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The smartphone will be exclusive to Russia's 4G network, but it paves the way for handsets with high-speed mobile broadband.
November 13, 2008
2 Min Read
HTC Max 4G
HTC is known for its cutting-edge smartphones, and it's continuing that trend with the release of a Windows Mobile handset that's capable of using WiMax.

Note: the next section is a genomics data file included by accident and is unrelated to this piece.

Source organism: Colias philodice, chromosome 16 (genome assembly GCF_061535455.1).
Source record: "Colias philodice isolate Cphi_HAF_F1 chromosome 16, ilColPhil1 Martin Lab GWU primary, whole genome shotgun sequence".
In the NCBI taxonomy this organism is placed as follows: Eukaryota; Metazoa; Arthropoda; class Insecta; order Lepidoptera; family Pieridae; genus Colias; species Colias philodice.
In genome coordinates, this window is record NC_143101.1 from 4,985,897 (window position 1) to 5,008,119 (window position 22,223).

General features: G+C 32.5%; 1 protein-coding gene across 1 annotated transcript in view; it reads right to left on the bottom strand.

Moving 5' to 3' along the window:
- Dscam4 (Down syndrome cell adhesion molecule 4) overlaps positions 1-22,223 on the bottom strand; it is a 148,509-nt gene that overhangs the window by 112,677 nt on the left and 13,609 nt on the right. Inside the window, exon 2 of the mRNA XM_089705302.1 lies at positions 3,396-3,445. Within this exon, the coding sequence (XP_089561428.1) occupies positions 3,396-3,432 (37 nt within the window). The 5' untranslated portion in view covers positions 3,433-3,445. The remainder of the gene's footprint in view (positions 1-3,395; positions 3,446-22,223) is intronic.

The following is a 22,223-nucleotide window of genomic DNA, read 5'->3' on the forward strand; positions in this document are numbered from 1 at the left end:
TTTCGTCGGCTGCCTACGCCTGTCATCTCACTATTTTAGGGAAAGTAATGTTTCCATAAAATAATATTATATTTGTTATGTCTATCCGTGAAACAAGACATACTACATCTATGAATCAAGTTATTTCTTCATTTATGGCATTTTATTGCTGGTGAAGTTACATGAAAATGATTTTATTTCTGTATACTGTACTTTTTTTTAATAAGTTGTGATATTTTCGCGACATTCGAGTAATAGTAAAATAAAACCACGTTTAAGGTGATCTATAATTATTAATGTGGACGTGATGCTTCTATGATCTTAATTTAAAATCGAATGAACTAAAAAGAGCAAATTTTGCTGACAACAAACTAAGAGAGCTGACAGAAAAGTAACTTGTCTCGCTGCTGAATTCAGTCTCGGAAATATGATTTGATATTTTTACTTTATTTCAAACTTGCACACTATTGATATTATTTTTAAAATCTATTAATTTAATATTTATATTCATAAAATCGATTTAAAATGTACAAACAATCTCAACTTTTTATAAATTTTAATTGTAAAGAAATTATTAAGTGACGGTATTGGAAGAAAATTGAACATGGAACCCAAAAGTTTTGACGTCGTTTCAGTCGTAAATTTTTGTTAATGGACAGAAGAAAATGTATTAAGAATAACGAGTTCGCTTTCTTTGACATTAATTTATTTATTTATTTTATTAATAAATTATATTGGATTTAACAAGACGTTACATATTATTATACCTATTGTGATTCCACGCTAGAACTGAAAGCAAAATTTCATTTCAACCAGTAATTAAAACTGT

The HTC Max 4G is based on the company's HTC Touch HD, except it includes support for the next-generation mobile broadband. For now, the device will be exclusive to Russia's Scartel, which is in the process of building a WiMax network throughout the country under the brand Yota. "Yota was established to provide a unique set of mobile communication services to millions of people in Russia, and today we have launched the first device and services to realize its full potential," said Denis Sverdlov, Scartel's general director, in a statement. "We really believe that these innovative services, high-speed Internet, and stylish HTC Max 4G will completely change the communications industry, just as the introduction of cellular communications did many years ago." This high-speed connectivity opens the door for many features and services. For instance, Yota soon will offer a video-on-demand service that broadcasts live television. The Max 4G will be able to display up to nine channels simultaneously, Scartel executives said. The Max 4G will have a large 3.8-inch touch screen that's capable of displaying a 480-by-800 resolution. It's a Window Mobile device, but HTC has layered its TouchFlo 3-D user interface on top to make navigation easier and more finger-friendly. Of course, the smartphone can be used for voice calls with any of Russia's GSM providers. There's also built-in Wi-Fi, assisted GPS, a 3.2-megapixel camera, and Bluetooth capabilities. There will be 8 GB of memory onboard, and that can be expanded via the microSD slot. The handset is slated to ship at the end of November for more than $1,000, and the company did not say if the Max 4G would be released in other territories. But with Sprint's WiMax network getting off the ground in the United States, and the other carriers looking to deploy Long Term Evolution networks soon, it's only a matter of time before 4G smartphones become widespread.
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